Dismissal for disclosing confidential information unfair

5 mins

Posted on 16 Feb 2016

An employee’s dismissal for disclosing confidential information about clients in an online chatroom was unfair in the light of the culture of information-sharing between foreign exchange traders at different banks. 


An employee dismissed for disclosing confidential information about clients in an online chatroom had been unfairly dismissed. Although his employer had strict rules on confidentiality, it had not applied them in practice. There was a culture of information-sharing between foreign exchange traders at different banks and the line between “market colour” information (which could be disclosed) and “confidential information” was blurred. In addition, his employer had encouraged him to join the chatroom and had given him no specific instructions about what information could be shared. In the circumstances it was reasonable for him to believe that his conduct was permitted. 


In Stimpson v Citibank, Mr Stimpson was a foreign exchange trader. In 2010, his manager encouraged him to join an online chatroom in an attempt to gain better market information. Employees at other banks also had access to the chatroom. Mr Stimpson was given no specific guidance on what should or should not be posted in the chatroom, although Citibank’s code of conduct and the employee handbook required employees to keep client information confidential and to use code names to conceal client identities. 

In March 2014, Mr Stimpson was invited to attend a disciplinary hearing to answer allegations that on 12 occasions between February 2010 and August 2011 he had inappropriately shared client confidential information with traders at other banks, including code names to identify clients’ identities. Mr Stimpson argued that:

  • his actions should be considered in the context of the culture of information-sharing within the foreign exchange business;
  • it would be unfair to decide his case before the outcome of a regulatory review conducted by the FCA which covered the same facts and issues (manipulation of foreign exchange markets, including inappropriate sharing of confidential information in online chatrooms);
  • no instructions were given about the use of chatrooms prior to January 2013, the time he stopped using them as instructed.

He also pointed to two examples of managers appearing to condone sharing of confidential information between foreign exchange traders at different banks. 

The chair of the disciplinary process rejected those arguments and informed HR of his decision to dismiss Mr Stimpson in October 2014. However, HR did not inform Mr Stimpson of his summary dismissal for gross misconduct until late November 2014. In the meantime, the FCA’s investigation concluded that Citibank had allowed inappropriate sharing of confidential information in chat rooms, had failed to take adequate steps to ensure its policies on confidentiality were implemented effectively and that the absence of adequate training and guidance increased the risk of misconduct occurring. Although HR were aware of the FCA’s findings, they were not brought to the chair’s attention.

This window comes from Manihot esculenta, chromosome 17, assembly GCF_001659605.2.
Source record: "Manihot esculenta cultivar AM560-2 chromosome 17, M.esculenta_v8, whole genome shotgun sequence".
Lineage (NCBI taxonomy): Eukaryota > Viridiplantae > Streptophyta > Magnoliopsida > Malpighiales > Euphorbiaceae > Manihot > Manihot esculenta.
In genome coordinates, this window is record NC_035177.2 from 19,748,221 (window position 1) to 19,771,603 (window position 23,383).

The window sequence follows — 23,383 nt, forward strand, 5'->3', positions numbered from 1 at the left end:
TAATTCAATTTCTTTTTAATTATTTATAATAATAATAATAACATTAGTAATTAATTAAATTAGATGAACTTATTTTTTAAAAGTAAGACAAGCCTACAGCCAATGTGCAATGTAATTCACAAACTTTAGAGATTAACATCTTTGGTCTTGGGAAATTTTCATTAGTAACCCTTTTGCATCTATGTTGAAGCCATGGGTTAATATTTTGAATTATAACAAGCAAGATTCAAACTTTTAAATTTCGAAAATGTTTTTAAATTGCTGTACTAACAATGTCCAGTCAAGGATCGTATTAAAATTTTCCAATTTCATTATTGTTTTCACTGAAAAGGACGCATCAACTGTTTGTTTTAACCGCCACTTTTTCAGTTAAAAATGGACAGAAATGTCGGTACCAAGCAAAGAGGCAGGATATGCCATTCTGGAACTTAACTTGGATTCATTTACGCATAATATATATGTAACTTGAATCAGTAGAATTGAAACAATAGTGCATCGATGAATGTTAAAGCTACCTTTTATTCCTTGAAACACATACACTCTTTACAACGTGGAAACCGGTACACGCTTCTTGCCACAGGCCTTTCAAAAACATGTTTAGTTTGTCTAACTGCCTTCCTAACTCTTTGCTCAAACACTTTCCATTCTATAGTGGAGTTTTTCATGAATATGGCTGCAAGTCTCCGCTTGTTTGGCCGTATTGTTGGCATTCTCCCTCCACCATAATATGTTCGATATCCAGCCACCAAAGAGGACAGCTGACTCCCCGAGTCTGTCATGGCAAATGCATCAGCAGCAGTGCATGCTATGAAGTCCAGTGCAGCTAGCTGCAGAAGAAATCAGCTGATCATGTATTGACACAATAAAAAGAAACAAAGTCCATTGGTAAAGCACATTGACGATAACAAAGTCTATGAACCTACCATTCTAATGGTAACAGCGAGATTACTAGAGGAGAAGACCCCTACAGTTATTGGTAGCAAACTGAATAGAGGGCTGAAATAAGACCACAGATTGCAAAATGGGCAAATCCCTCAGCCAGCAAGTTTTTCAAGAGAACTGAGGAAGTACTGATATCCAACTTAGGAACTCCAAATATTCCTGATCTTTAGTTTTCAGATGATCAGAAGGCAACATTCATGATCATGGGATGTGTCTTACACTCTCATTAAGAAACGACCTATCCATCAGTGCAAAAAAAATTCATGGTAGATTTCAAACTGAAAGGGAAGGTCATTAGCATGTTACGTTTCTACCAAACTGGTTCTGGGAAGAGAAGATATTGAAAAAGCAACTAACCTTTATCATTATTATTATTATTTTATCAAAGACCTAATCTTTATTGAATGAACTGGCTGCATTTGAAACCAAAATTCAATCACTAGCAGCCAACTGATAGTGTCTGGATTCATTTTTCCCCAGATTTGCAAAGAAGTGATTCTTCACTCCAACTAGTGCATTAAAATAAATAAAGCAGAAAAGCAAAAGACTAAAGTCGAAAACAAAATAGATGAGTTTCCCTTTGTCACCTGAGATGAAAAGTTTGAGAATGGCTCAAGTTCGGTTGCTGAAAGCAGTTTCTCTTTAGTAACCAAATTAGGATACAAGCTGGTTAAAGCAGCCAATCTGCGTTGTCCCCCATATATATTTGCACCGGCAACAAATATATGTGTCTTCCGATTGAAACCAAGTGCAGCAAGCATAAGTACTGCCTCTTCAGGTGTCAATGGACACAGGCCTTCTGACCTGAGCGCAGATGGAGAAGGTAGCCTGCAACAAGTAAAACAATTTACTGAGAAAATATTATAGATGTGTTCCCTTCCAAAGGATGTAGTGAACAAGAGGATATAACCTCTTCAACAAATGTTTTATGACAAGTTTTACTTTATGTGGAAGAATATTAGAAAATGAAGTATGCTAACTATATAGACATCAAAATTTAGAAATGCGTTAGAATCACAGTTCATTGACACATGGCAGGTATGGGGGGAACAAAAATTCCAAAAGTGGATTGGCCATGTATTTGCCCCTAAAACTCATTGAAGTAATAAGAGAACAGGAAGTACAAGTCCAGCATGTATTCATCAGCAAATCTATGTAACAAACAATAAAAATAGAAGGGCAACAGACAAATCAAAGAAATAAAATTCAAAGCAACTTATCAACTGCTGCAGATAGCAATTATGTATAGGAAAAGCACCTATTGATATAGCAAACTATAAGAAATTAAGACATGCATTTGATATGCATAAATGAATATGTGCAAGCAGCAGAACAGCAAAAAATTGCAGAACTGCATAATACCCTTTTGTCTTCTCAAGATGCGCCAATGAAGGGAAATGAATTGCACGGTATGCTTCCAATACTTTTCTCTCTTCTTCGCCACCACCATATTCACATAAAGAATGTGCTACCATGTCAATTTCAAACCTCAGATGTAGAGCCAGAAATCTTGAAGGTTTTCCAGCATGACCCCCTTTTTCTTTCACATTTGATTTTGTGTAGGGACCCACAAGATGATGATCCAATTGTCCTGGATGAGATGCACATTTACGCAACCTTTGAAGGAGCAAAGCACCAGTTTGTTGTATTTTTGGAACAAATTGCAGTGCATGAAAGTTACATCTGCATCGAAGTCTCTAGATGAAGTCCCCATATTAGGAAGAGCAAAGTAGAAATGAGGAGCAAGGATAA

Mr Stimpson claimed unfair dismissal. 


The employment tribunal upheld his claim, finding that Citibank had not carried out a reasonable investigation and did not have reasonable grounds for dismissing for misconduct. 

As a regulated individual, the consequences of dismissal for gross misconduct were particularly severe. This meant that a high standard of investigation was necessary which required Citibank to focus on evidence pointing towards innocence, as well as incriminating evidence. Instead, the chair had put too much emphasis on the black letter of the policies and had failed to carry out a proper investigation into the culture of information-sharing, the encouragement by management of this practice and gaps in control. HR’s failure to inform the chair of the FCA’s conclusions prior to sending the dismissal letter also indicated that the investigation was unreasonable. This was particularly so as the FCA’s findings supported Mr Stimpson’s defence that there was a culture of information-sharing, a defence which the chair had rejected. 

In addition, dismissal was not within the band of reasonable responses. It was not sufficient for Citibank to point to the existence of a policy on paper. It was also necessary to consider the extent to which the policy was known and applied in practice. The FCA’s conclusions provided compelling evidence that in practice the line between “market colour” and confidential information was not as distinct as the chair believed. Mr Stimpson had a clean employment record and 25 years’ service and reasonably believed that his conduct was permitted, in view of management’s encouragement to join the chatroom and the absence of specific instructions about what information could be shared. 


It is no good having well drafted policies and strict rules if they are not applied in practice. Employees need to know precisely what is and is not acceptable conduct and any blurring of the lines can mean that a subsequent dismissal will be unfair. If an employee suggests that their actions were condoned in practice despite breaching the written rules, it is important to investigate that suggestion thoroughly.

The articles published on this website, current at the date of publication, are for reference purposes only. They do not constitute legal advice and should not be relied upon as such. Specific legal advice about your own circumstances should always be sought separately before taking any action.

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